Sunday, 18 October 2009

Orientalism and the Left

I've never seen much value in Edward Said's Orientalism hypothesis. Yes, Western writers have over the centuries seen "the East" in various ways: synonymous with luxury and vice, to begin with; then decadent and technologically backwards. But all civilisations and nations stereotype their neighbours and competitors. For centuries the British characterised the French in more or less "orientalist" terms. The Americans "orientalised" the British. Two thousand years and more ago, the Greeks orientalised the Persians, while the Roman orientalised the Greeks. But then the Romans also orientalised themselves: Tacitus, for example, contrasted the virile vigour of German tribes with the effete degeneracy of contemporary Rome, while other Roman writers tended to contrast their generation with the pristive virtues of long ago. "Orientalism" embraces so many different forms of admiration and contempt, romance and terror that it serves no useful purpose except as an instrument of liberal self-loathing, which presumably is why it has been such a potent myth on the political left.

Nevertheless, I was intrigued to spot this piece by Matthias Klein who claims to have identified an orientalism of the left. "This leftist orientalism" he writes "combines old-style orientalism à la Bernard Lewis with (equally) old-style Marxism and "anti-imperialism" à la Soviet bloc."

beliefs about civilisational backwardness and the determinant of religion are mixed up with notions of class struggle. Thus, non-elite Arabs and/or Muslims and/or Iranians (the labels are interchangeable) are generally the "oppressed" and elites are "oppressors", with two notable exceptions: allies of the west – be they rich or poor – are by definition "oppressors" and even the most brutal political elites are "halal" if they are "standing up to the west". Hence the support for Saddam Hussein among a sizeable chunk of the European left because he was "withstanding American-Zionist aggression" and "fighting for Palestine". Hence the often unqualified sympathy for Hamas and Hezbollah because they are "liberation movements". And hence the blank antipathy towards the Gulf countries.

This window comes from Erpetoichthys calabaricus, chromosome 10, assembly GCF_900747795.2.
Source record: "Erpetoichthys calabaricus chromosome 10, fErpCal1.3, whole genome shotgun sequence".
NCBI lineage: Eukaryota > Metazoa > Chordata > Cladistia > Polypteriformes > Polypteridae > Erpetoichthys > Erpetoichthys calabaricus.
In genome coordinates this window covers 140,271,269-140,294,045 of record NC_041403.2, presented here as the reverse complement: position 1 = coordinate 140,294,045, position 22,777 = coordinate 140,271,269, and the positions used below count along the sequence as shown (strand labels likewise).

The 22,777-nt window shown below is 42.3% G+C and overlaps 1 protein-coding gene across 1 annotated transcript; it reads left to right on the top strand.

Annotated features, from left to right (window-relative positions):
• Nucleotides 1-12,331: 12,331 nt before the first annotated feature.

This is certainly true, so far as it goes, though I can't see it has much to do with orientalism. It's also rather obvious. There has always been a tendency on the Left to overlook the deficiencies of regimes who stand in opposition to western interests, whether it's the Soviet Union under Stalin, or the Sandanistas, or, indeed, Saddam Hussein. The alliance seen today between left-wingers and Islamists is especially bizarre, since much of what Islamists stand for (such as the seclusion of women, hatred of homosexuals, or theocratic government) ought to be anathema to anyone who considers themselves "progressive". It's more likely, though, that support for Islamists springs from a narrative about the wickedness of the capitalist system, or the United States than from any particular love of Islamic or Arab culture.

Klein writes that "like the right, the left and centre judge non-western cultures by western standards":